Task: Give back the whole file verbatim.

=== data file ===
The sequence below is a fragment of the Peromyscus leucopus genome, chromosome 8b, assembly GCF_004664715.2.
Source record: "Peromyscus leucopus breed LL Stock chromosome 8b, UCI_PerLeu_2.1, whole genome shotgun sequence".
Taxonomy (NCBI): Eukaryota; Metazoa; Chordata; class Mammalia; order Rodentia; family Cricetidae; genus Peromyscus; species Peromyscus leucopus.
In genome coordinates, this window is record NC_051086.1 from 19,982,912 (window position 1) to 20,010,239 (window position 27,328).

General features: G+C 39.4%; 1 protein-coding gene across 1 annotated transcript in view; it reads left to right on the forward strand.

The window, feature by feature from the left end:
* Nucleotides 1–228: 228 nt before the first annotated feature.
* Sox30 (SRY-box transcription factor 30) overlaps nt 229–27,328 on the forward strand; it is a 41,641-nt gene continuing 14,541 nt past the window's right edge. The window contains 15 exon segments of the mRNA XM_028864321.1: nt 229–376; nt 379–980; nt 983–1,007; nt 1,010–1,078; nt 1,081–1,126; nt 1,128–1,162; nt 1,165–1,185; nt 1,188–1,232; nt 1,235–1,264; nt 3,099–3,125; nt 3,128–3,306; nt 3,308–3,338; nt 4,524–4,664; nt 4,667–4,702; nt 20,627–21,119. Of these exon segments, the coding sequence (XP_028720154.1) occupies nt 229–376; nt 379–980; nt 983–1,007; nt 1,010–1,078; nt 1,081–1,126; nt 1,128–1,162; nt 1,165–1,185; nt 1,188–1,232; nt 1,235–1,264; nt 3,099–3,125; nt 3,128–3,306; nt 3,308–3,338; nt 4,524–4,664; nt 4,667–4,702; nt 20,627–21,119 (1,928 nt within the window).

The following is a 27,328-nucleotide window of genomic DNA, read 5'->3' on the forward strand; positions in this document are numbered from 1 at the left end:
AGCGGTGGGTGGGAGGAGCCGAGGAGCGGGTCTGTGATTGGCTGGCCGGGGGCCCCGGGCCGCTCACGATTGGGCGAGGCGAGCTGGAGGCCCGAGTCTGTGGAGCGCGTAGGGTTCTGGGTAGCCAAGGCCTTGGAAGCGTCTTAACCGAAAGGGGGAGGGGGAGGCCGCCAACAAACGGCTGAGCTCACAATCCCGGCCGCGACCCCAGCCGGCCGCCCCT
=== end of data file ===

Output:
The sequence below is a fragment of the Peromyscus leucopus genome, chromosome 8b, assembly GCF_004664715.2.
Source record: "Peromyscus leucopus breed LL Stock chromosome 8b, UCI_PerLeu_2.1, whole genome shotgun sequence".
Taxonomy (NCBI): Eukaryota; Metazoa; Chordata; class Mammalia; order Rodentia; family Cricetidae; genus Peromyscus; species Peromyscus leucopus.
In genome coordinates, this window is record NC_051086.1 from 19,982,912 (window position 1) to 20,010,239 (window position 27,328).

General features: G+C 39.4%; 1 protein-coding gene across 1 annotated transcript in view; it reads left to right on the forward strand.

The window, feature by feature from the left end:
* Nucleotides 1–228: 228 nt before the first annotated feature.
* Sox30 (SRY-box transcription factor 30) overlaps nt 229–27,328 on the forward strand; it is a 41,641-nt gene continuing 14,541 nt past the window's right edge. The window contains 15 exon segments of the mRNA XM_028864321.1: nt 229–376; nt 379–980; nt 983–1,007; nt 1,010–1,078; nt 1,081–1,126; nt 1,128–1,162; nt 1,165–1,185; nt 1,188–1,232; nt 1,235–1,264; nt 3,099–3,125; nt 3,128–3,306; nt 3,308–3,338; nt 4,524–4,664; nt 4,667–4,702; nt 20,627–21,119. Of these exon segments, the coding sequence (XP_028720154.1) occupies nt 229–376; nt 379–980; nt 983–1,007; nt 1,010–1,078; nt 1,081–1,126; nt 1,128–1,162; nt 1,165–1,185; nt 1,188–1,232; nt 1,235–1,264; nt 3,099–3,125; nt 3,128–3,306; nt 3,308–3,338; nt 4,524–4,664; nt 4,667–4,702; nt 20,627–21,119 (1,928 nt within the window).

The following is a 27,328-nucleotide window of genomic DNA, read 5'->3' on the forward strand; positions in this document are numbered from 1 at the left end:
AGCGGTGGGTGGGAGGAGCCGAGGAGCGGGTCTGTGATTGGCTGGCCGGGGGCCCCGGGCCGCTCACGATTGGGCGAGGCGAGCTGGAGGCCCGAGTCTGTGGAGCGCGTAGGGTTCTGGGTAGCCAAGGCCTTGGAAGCGTCTTAACCGAAAGGGGGAGGGGGAGGCCGCCAACAAACGGCTGAGCTCACAATCCCGGCCGCGACCCCAGCCGGCCGCCCCT